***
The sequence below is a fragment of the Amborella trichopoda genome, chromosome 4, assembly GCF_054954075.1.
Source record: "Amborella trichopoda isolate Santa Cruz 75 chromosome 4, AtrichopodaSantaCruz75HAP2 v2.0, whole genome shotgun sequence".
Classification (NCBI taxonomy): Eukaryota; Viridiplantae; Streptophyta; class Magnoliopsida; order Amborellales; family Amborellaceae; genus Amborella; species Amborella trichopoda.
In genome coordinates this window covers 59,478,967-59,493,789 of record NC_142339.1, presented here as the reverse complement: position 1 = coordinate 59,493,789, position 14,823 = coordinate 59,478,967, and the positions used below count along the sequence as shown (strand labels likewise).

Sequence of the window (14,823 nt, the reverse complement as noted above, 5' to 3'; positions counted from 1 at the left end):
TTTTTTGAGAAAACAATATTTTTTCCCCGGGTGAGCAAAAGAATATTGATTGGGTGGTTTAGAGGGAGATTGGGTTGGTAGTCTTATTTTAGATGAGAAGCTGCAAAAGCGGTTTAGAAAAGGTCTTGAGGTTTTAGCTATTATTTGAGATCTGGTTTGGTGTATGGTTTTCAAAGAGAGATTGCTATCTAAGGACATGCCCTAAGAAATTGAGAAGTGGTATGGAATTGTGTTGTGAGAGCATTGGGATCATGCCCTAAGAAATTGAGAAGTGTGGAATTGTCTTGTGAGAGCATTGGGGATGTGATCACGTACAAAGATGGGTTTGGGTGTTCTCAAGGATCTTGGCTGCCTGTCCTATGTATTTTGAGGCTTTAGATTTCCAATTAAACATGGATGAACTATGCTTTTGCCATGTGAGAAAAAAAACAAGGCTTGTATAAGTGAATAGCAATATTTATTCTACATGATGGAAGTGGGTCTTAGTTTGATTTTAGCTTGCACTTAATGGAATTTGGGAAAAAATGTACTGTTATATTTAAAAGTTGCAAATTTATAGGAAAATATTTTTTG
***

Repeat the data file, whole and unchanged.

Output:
The sequence below is a fragment of the Amborella trichopoda genome, chromosome 4, assembly GCF_054954075.1.
Source record: "Amborella trichopoda isolate Santa Cruz 75 chromosome 4, AtrichopodaSantaCruz75HAP2 v2.0, whole genome shotgun sequence".
Classification (NCBI taxonomy): Eukaryota; Viridiplantae; Streptophyta; class Magnoliopsida; order Amborellales; family Amborellaceae; genus Amborella; species Amborella trichopoda.
In genome coordinates this window covers 59,478,967-59,493,789 of record NC_142339.1, presented here as the reverse complement: position 1 = coordinate 59,493,789, position 14,823 = coordinate 59,478,967, and the positions used below count along the sequence as shown (strand labels likewise).

Sequence of the window (14,823 nt, the reverse complement as noted above, 5' to 3'; positions counted from 1 at the left end):
TTTTTTGAGAAAACAATATTTTTTCCCCGGGTGAGCAAAAGAATATTGATTGGGTGGTTTAGAGGGAGATTGGGTTGGTAGTCTTATTTTAGATGAGAAGCTGCAAAAGCGGTTTAGAAAAGGTCTTGAGGTTTTAGCTATTATTTGAGATCTGGTTTGGTGTATGGTTTTCAAAGAGAGATTGCTATCTAAGGACATGCCCTAAGAAATTGAGAAGTGGTATGGAATTGTGTTGTGAGAGCATTGGGATCATGCCCTAAGAAATTGAGAAGTGTGGAATTGTCTTGTGAGAGCATTGGGGATGTGATCACGTACAAAGATGGGTTTGGGTGTTCTCAAGGATCTTGGCTGCCTGTCCTATGTATTTTGAGGCTTTAGATTTCCAATTAAACATGGATGAACTATGCTTTTGCCATGTGAGAAAAAAAACAAGGCTTGTATAAGTGAATAGCAATATTTATTCTACATGATGGAAGTGGGTCTTAGTTTGATTTTAGCTTGCACTTAATGGAATTTGGGAAAAAATGTACTGTTATATTTAAAAGTTGCAAATTTATAGGAAAATATTTTTTG